Sunday, March 20, 2016

Sunday Meal Prep!

Grocery Shopping: 1 hour (two stores!)
Meal prep: 2 hours
Total time invested in successful eating in the coming week: 3 hours

I'd say that's time well spent.

I'm beginning my third of 16 weeks of contest prep, and this is my most thorough prep thus far. I prepared 3/4 of my dinners for the week, 100% of my lunches, and chopped all veggies for my sides and snacks.

Prior to this experience, I would have thought working from home would make meal prep easier. Working from home removes the need to pack an entire day's meals into one cooler and haul it around everywhere. Must be easier to have your kitchen readily available, right? Actually, wrong. For me, constant access to food is dangerous. I also end up slacking on my meal prep; "I can always do it this week." HA!

My biggest struggle over the last two weeks was getting caught without prepped food, so my strategy this week was to be better prepared.

Can you tell which shelf is mine?

Okay, world, time for sleep. My coach revised my training plan for this upcoming week, and I'm really excited to smash legs at 5:30am tomorrow! 

Sleep well. <3

Saturday, March 19, 2016

Bikini Prep: 14 weeks out

Today marks two weeks since I began prepping for my first bikini competition... again. I attempted this same feat two years ago. All was well until the stress of life began to leak into my prep. Before I knew it I was careening toward defeat; I made it through 14 successful weeks of prep before throwing in the towel. Fast forward two years to the present day, and I'm beginning week three of a 16-week prep. I've already lost a bit of body fat, and I'm feeling great.

This was a progress picture from my 2014 prep, probably about 6-8 weeks out.


My diet has been very reasonable these past two weeks; I get two cheat meals a week (yes, two!) and I'm still eating plenty of carbs. Best of all, I still feel full when I eat. I know the day is coming when meal time does not leave me feeling satisfied, so I'm enjoying this while it lasts.

If you're curious, here's a sample day of food (training day):

Meal 1, post-training:
- 1/2 cup oats with 1/2 cup unsweetened almond milk, 1/4 cup frozen berries, a drop of liquid stevia and a sprinkle of cinnamon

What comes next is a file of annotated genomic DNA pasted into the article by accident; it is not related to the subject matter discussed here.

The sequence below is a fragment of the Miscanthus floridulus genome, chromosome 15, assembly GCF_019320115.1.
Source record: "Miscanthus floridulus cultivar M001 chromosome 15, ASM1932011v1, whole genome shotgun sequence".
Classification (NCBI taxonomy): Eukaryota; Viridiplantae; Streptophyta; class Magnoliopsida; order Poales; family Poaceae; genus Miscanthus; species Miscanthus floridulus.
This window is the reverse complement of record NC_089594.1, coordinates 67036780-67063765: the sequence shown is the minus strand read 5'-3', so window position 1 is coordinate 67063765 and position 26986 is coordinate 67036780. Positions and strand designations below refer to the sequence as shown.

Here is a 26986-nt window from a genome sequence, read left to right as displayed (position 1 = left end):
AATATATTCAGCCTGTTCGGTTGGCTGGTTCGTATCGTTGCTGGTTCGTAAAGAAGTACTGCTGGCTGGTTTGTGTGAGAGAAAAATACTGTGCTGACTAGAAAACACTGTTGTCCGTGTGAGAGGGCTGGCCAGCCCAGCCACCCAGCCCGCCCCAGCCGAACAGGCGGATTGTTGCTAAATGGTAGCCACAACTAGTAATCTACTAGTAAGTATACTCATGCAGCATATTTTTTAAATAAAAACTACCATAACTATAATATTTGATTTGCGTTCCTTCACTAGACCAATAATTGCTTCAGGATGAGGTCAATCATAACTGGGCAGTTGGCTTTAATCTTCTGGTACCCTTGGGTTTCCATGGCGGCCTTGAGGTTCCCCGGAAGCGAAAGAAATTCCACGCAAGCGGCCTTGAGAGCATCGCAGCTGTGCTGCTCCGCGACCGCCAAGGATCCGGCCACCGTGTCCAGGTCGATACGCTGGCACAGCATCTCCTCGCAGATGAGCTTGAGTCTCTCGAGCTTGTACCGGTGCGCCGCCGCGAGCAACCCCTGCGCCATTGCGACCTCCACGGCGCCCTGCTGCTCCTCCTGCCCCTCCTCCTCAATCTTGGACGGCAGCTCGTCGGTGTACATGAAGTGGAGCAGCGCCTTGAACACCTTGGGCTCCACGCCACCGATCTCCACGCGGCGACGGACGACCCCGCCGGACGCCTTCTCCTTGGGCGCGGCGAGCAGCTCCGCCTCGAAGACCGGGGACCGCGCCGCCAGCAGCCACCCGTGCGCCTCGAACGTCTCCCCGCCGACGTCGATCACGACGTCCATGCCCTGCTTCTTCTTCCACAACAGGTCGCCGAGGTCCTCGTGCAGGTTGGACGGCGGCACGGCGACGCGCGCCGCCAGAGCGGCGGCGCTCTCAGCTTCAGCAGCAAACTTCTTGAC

- Protein shake (current powder: PlantFusion cookies & creme) with water, ice and cinnamon
Meal 2:
22 almonds
1 apple OR orange  
Meal 3:
- 1/2 cup quinoa (measure cooked)
- 1/2 cup beans (usually black beans)
- large salad with spinach, cucumber and 1 TB roasted red pepper hummus as dressing 
Meal 4:
- 1/2 small avocado
- protein shake
- 20g carbs (usually sweet potato) 
Meal 5:
- 20g protein of tofu, tempeh or seitan (tofu is my favorite)
- 20g carbs (brown rice, quinoa or sweet potato)
- Tons of veggies!

You may have noticed there's no meat in that menu.... Yep, I'm prepping as a vegan. I'm not a devoted, full-time vegan (sorry, vegan friends) and I probably never will be. That said, I recognize that my body performs optimally and feels fantastic when I eat a whole foods, plant-based vegan diet. I have tested this time and time again since 2009, and every time I get the same result: I feel AMAZING. That's why I keep coming back.

Why do I ever depart from such a diet? Usually laziness, but sometimes it's the desire for Maryland crabs, or shrimp and scallops. ;) I'm just not willing to give those up for the long haul. But guess what? I don't have to. Strict veganism is not for me. I used to pressure myself into eating a strict vegan diet, but I've finally accepted that I am free to make my own rules... and my rules say "when in Maryland, eat crabs."


My training has been kicking my a**! These lower body workouts are killer, and it's making me question my own programming these last 6 months. What have I been doing--or not doing?! I was definitely taking it far easier on leg day than I thought.

What's most exciting about my training is that I've been lifting consistently for the past 7 or 8 months. That's a substantial "off season" and prep should unveil a nice muscular base. I'm really looking forward to actually seeing the fruits of my labor; I've been so fluffy! I'm like a little marshmallow with a chiseled center. ;)

Right now I'm on a 4-day split: hams/abs, back/chest/abs, shoulders/arms, and legs/abs.

I'm enjoying it, but I'm looking forward to moving to 5 days a week. Sometimes that day off in the middle of the week can work against me.

Okay, I'll be checking in periodically throughout the week and regularly each Saturday until contest time. Wish me luck!